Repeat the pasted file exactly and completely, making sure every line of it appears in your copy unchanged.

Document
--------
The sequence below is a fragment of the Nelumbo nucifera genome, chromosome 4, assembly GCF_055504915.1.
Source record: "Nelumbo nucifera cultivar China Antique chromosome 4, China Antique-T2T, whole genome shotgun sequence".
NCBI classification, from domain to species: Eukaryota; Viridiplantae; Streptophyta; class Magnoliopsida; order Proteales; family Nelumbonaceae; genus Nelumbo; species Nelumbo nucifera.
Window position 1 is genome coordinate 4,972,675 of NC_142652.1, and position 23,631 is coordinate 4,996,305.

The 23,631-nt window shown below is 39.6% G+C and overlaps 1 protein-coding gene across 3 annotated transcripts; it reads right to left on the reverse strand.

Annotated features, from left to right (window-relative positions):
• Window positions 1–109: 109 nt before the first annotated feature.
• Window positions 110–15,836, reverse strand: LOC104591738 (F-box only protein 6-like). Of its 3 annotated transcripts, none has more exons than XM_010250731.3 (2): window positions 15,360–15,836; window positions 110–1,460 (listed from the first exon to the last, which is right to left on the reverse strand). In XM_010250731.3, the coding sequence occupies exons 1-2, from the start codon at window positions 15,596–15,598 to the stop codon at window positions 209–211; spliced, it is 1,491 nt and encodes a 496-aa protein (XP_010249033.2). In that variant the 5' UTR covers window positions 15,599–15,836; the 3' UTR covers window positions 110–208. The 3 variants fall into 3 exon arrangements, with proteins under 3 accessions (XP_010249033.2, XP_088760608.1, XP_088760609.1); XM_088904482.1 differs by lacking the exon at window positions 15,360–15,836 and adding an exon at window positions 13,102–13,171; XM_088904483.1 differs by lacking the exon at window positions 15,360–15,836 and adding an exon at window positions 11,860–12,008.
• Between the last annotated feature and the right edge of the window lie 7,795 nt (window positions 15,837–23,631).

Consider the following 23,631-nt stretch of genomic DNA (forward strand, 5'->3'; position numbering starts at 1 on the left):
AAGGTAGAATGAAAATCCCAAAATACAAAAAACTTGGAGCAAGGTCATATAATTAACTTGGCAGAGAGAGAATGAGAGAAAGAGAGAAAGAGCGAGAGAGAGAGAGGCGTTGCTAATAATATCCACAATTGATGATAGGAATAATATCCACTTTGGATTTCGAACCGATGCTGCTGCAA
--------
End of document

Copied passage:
The sequence below is a fragment of the Nelumbo nucifera genome, chromosome 4, assembly GCF_055504915.1.
Source record: "Nelumbo nucifera cultivar China Antique chromosome 4, China Antique-T2T, whole genome shotgun sequence".
NCBI classification, from domain to species: Eukaryota; Viridiplantae; Streptophyta; class Magnoliopsida; order Proteales; family Nelumbonaceae; genus Nelumbo; species Nelumbo nucifera.
Window position 1 is genome coordinate 4,972,675 of NC_142652.1, and position 23,631 is coordinate 4,996,305.

The 23,631-nt window shown below is 39.6% G+C and overlaps 1 protein-coding gene across 3 annotated transcripts; it reads right to left on the reverse strand.

Annotated features, from left to right (window-relative positions):
• Window positions 1–109: 109 nt before the first annotated feature.
• Window positions 110–15,836, reverse strand: LOC104591738 (F-box only protein 6-like). Of its 3 annotated transcripts, none has more exons than XM_010250731.3 (2): window positions 15,360–15,836; window positions 110–1,460 (listed from the first exon to the last, which is right to left on the reverse strand). In XM_010250731.3, the coding sequence occupies exons 1-2, from the start codon at window positions 15,596–15,598 to the stop codon at window positions 209–211; spliced, it is 1,491 nt and encodes a 496-aa protein (XP_010249033.2). In that variant the 5' UTR covers window positions 15,599–15,836; the 3' UTR covers window positions 110–208. The 3 variants fall into 3 exon arrangements, with proteins under 3 accessions (XP_010249033.2, XP_088760608.1, XP_088760609.1); XM_088904482.1 differs by lacking the exon at window positions 15,360–15,836 and adding an exon at window positions 13,102–13,171; XM_088904483.1 differs by lacking the exon at window positions 15,360–15,836 and adding an exon at window positions 11,860–12,008.
• Between the last annotated feature and the right edge of the window lie 7,795 nt (window positions 15,837–23,631).

Consider the following 23,631-nt stretch of genomic DNA (forward strand, 5'->3'; position numbering starts at 1 on the left):
AAGGTAGAATGAAAATCCCAAAATACAAAAAACTTGGAGCAAGGTCATATAATTAACTTGGCAGAGAGAGAATGAGAGAAAGAGAGAAAGAGCGAGAGAGAGAGAGGCGTTGCTAATAATATCCACAATTGATGATAGGAATAATATCCACTTTGGATTTCGAACCGATGCTGCTGCAA